Brazil vs. Argentina: What you need to know about this historic rivalry
Brazil and Argentina have won just about every major accolade in world football between them and have boasted some of the greatest players to grace the game. And when they go head-to-head, it's every bit as fiery and unforgettable as you'd expect.
Here's what you need to know, starting with the fact that Brazil v Argentina means Barcelona teammates Neymar and Lionel Messi find themselves on opposite sides of the ball.
1. Neymar vs. Messi
The duo dovetails beautifully for Barcelona but on this occasion and fitness permitting, Lionel Messi and Neymar will be opponents. Messi has an advantage in terms of stats as he's been playing longer but the comparison is good fun all the same.
In 114 matches for Argentina, he has scored 56 goals, overtaking Gabriel Batistuta's all-time Argentina record earlier this year. Neymar is fourth in the Brazilian scorers' standings with 49 goals in 73 games, 28 behind record holder Pele.
Both players have yet to win a title at the senior level for their country but both have won the Olympic title: Messi in 2008 and Neymar as Brazil captain earlier this year. Messi also lifted the FIFA U-20 World Cup in 2005.
Messi has scored four goals in seven games vs. Brazil, including a hat trick in 2012. Neymar, meanwhile, has two in eight against Argentina.
2. Battle of two new bosses
Edgardo Bauza and Tite have been in charge of Argentina and Brazil respectively for just four qualifiers each and Thursday's match will be their biggest test so far. They've fared very differently: while Tite has racked up four consecutive wins and Brazil look full of confidence, Bauza's opening win over Uruguay was followed by draws in Venezuela and Peru and a 1-0 defeat to Paraguay.
In terms of club achievements, Bauza has two Ecuadorian league titles as well as two Copas Libertadores, with Liga de Quito and San Lorenzo, and a Recopa Sudamericana. He also holds the distinction of being the only man to take four different clubs to the Libertadores semifinals.
Tite has won two Brazilian league titles, a Libertadores, Recopa Sudamericana and Club World Cup with Corinthians, as well as a Copa Brasil with Gremio, a Copa Sudamericana with Internacional and several Brazilian state championships.
The two men have only met once in their managerial careers: During this year's Sao Paulo state championship, Tite's Corinthians claimed a 2-0 win over Bauza's Sao Paulo.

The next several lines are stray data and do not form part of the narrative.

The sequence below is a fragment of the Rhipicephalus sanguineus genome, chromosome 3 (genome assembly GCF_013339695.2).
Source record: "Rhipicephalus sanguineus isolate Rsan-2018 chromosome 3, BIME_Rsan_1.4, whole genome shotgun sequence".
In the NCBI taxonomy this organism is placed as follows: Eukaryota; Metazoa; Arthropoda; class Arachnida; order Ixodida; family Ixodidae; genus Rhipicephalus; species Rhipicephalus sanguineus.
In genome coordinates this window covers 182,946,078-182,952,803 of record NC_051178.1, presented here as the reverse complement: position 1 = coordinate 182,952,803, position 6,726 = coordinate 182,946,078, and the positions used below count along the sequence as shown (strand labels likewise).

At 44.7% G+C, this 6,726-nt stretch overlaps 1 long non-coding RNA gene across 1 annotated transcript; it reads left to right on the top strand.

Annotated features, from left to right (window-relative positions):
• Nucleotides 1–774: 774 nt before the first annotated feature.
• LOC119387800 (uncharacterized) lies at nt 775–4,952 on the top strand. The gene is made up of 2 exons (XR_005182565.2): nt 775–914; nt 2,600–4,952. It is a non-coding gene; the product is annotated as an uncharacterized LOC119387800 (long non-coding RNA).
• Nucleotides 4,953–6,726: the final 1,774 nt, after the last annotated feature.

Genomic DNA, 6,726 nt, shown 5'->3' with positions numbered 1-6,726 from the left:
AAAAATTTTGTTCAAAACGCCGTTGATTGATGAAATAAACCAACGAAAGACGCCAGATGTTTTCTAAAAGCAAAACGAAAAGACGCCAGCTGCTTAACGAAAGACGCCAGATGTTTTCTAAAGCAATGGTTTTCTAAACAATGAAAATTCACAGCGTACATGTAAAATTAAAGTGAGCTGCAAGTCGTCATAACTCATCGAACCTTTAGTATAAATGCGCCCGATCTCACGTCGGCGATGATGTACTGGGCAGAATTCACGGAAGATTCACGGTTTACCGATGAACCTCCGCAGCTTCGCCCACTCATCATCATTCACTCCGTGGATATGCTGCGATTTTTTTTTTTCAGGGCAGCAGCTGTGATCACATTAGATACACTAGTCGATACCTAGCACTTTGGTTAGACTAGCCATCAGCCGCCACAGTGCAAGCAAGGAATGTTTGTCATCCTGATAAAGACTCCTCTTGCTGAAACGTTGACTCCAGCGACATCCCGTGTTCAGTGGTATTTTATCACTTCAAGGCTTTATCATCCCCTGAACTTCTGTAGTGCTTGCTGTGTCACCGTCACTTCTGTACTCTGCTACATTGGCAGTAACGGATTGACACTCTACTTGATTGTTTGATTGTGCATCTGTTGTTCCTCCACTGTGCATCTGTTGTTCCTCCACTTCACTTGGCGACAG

3. A rivalry too close to call
Argentina and Brazil first met in a 1914 friendly in Buenos Aires. Argentina won the first encounter 3-0 and, since then, the countries' head-to-head record has remained very close. At present, Brazil have a 39-37 wins lead with 26 draws in FIFA-recognised matches but the goal tally is dead level at 159 apiece.
Various matches that, at the time were billed as Argentina vs. Brazil or Brazil vs. Argentina, are now not recognised by FIFA due to disagreements over whether one or both teams truly sent a team representing their football association to the game. When those that counted as official by both countries' football associations are added to the FIFA-recognised ones, Argentina have a 41-40 lead -- with 26 draws -- and lead 175-167 on goals scored.
4. Pele racked up goals, not wins
Pele played in an era when the two nations met more frequently and certainly one in which goals were more frequent. In 10 games against Argentina he managed eight goals, including a hat trick in a 5-2 Copa Roca win in 1963.
Echoing the overall tightness of the rivalry, even he couldn't help Brazil open up a clear lead in the head-to-head: He recorded four wins, two draws and four defeats against Argentina. Unlike Maradona, Pele never played in this fixture at a World Cup.
5. Maradona's minor impact
The two nations have produced arguably more contenders than any others for the title of greatest footballer of all-time and Argentina's most frequent nomination for the award is Diego Armando Maradona.
Against Brazil, though, he didn't enjoy himself all that much: In five matches at the full international level, Maradona scored just once (in the "Mundialito" in Uruguay in 1981) and recorded one win, two draws and one defeat. In World Cups he managed a win and a loss and was sent off in the latter game in 1982.